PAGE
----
Tobagonians suffering from land title issues say they are hopeful for some resolution as six pieces of revised legislation recently passed in Parliament and assented to by President Paula-Mae Weekes comes into force.
Landowners anticipate that the amended laws will help them resolve the 100-year-old land ownership issues that date back to the end of slavery.
For Tobagonian Susan Yorke-Roberts, the knowledge that her family can have a clear-cut path to ownership of their lands is a sign of a welcome relief.
“My mother, who is in her eighties, has been paying land taxes on a four-acre piece of land left to her by her great-grandmother. We began the administration process so that we could get the deed and share up the land.”
She said her mother is hoping to live to see a clean deed of title passed on to the people she willed the parcel of land.
“It has not been easy as we have already spent time, money and energy without much success. The administration process was long and tedious and cost tens of thousands of dollars. Still, we could not complete the registration of the land as many original documents could not be found at the Red House in Trinidad.”
Yorke-Roberts spoke about the several treks her family made to Trinidad only to be told that the documents could not be found.
“Most likely the original documents could have been destroyed during the 1903 fire, Hurricane Flora in 1962 or during the 1990 attempted coup. All or any of those could have contributed to the documents being burnt or water soaked and eventually unreadable or completely destroyed,” she said.
Yorke-Roberts’ story is a common tale reflecting the situation affecting more than 70 per cent and 40 per cent of rural and urban land titles, respectively.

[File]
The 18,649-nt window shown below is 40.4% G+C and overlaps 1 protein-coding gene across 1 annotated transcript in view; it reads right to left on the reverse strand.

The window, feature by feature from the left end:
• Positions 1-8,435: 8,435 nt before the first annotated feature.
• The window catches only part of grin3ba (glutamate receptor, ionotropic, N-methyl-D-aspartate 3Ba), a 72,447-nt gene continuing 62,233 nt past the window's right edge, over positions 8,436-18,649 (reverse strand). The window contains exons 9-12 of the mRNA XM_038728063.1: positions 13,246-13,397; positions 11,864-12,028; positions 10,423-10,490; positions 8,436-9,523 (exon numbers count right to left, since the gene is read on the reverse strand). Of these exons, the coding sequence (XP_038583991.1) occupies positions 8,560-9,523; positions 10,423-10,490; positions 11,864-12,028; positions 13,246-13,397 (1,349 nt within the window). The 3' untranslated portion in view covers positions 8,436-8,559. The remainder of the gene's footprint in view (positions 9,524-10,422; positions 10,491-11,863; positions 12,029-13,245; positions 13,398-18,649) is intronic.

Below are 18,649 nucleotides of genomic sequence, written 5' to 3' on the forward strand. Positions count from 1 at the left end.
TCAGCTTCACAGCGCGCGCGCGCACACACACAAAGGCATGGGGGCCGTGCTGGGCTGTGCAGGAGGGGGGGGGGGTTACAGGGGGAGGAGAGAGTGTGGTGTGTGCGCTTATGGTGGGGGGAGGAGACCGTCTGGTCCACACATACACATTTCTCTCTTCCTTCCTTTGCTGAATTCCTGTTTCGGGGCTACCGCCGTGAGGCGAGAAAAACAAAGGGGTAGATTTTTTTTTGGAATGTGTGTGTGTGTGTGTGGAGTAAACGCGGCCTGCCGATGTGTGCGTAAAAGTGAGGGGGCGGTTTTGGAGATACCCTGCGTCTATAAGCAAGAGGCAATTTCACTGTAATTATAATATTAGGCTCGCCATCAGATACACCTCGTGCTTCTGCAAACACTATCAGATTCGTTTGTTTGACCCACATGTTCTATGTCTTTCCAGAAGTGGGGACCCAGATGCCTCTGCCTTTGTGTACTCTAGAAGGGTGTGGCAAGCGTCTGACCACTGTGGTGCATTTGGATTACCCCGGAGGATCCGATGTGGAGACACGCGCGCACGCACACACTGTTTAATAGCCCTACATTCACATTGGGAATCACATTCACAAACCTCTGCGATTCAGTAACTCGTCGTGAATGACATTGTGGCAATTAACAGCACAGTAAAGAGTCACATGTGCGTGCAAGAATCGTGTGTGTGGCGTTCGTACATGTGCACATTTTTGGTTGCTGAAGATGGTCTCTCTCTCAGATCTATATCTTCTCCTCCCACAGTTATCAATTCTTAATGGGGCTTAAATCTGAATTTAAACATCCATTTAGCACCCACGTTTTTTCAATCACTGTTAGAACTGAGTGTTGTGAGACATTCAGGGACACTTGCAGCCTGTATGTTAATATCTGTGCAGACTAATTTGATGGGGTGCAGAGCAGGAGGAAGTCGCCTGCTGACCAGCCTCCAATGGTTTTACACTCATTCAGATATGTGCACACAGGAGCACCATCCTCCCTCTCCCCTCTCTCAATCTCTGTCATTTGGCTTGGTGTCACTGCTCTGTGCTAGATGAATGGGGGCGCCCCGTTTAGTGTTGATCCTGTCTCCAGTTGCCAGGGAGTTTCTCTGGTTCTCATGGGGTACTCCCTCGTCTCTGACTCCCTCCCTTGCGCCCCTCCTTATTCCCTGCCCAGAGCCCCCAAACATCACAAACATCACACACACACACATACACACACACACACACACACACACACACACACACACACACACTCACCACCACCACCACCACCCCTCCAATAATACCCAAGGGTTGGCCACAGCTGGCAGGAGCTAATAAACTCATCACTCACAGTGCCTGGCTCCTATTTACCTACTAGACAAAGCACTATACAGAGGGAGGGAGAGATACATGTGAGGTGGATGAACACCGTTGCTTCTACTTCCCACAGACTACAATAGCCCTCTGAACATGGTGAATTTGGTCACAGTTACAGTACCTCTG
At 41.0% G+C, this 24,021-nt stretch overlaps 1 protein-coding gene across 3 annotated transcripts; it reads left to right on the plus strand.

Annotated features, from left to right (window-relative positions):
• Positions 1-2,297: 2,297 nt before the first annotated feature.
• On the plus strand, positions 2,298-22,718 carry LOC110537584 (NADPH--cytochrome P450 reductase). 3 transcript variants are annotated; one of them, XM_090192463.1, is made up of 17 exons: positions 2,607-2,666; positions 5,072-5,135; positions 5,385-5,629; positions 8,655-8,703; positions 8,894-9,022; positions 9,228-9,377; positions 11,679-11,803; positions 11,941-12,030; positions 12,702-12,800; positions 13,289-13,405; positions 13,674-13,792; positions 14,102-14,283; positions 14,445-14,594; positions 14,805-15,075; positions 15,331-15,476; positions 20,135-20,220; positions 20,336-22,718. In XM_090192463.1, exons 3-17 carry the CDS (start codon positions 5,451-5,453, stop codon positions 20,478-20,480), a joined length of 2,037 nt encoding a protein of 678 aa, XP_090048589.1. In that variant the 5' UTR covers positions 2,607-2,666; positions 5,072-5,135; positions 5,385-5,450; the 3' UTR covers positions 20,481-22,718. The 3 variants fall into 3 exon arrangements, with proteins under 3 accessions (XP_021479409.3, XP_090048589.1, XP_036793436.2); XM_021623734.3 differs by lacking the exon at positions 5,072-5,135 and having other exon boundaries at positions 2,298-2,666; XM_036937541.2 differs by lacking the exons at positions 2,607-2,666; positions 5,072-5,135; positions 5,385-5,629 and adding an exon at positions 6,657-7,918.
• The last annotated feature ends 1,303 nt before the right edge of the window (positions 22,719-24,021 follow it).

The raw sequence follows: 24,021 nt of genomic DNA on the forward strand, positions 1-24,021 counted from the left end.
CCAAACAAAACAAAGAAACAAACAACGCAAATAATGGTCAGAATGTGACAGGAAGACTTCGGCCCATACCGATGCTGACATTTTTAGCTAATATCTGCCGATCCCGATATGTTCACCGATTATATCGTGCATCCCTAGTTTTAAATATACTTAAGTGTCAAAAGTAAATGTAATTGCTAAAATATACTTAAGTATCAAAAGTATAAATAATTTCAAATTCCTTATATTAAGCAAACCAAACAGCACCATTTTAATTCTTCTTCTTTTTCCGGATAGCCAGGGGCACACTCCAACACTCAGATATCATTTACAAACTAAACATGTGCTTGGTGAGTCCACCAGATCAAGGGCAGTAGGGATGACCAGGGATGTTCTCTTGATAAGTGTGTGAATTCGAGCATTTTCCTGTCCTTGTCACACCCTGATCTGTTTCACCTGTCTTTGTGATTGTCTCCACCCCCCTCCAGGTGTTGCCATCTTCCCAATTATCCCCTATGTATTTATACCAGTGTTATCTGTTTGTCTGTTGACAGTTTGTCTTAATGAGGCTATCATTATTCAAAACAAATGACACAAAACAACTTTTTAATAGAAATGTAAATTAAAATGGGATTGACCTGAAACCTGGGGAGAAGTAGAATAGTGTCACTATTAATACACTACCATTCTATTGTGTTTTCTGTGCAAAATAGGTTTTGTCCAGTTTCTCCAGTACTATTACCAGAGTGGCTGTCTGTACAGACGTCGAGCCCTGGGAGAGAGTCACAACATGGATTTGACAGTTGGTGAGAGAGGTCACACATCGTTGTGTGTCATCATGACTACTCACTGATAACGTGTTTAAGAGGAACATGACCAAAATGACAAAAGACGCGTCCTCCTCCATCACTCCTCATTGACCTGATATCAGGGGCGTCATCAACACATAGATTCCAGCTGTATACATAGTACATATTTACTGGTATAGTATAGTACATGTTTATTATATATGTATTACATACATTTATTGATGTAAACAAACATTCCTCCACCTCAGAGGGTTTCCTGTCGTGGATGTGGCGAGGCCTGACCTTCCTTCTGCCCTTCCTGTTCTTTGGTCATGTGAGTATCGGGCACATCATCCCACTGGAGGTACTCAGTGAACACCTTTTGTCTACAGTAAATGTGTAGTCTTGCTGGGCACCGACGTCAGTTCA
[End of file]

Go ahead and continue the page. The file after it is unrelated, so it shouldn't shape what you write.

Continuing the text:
It’s a tale the government hopes to bring to an end as its recently amended pieces of legislation which will clearly identify the routes of land titles, Minister of Planning and Development Camille Robinson-Regis said at a post-Cabinet media briefing at the Magdalena Grand Resort in Tobago on November 16.
The minister listed the laws: “They are the Valuation of Land Amendment Act, 2018; the Property Tax Amendment Act, 2018; The Registration of Titles to Land Amendment Act, 2018; the State Suites Limitation Act, 2018; the Land Tribunal Amendment Act, 2018 and the Land Adjudication Amendment Act 2018.”
Warning to landowners
One magistrate recently warned potential landowners to be wary from now and not wait on legislation to address all their land-related issues.
Michael Broomes, a former magistrate and attorney of law, told an audience a town meeting organised by the Public Affairs and Religious Liberty Department of the Seventh Day Adventist Church at Canaan, that they must understand issues related to land generally.
He said they should be aware that people who have been paying Land and Building Taxes on a piece of property over the years, may now use those payments as leverage to show ownership of the property.
He was asked how would-be landowners can prevent strips of land from becoming fully paved access for vehicles by neighbours, who had previously used the land as a footpath.
“One day in every year, restrict the use of the access road to prevent the users from going to court and saying they have been passing on the land for years and are now entitled to widen the area as a roadway large enough to accommodate their vehicles,” the former magistrate said.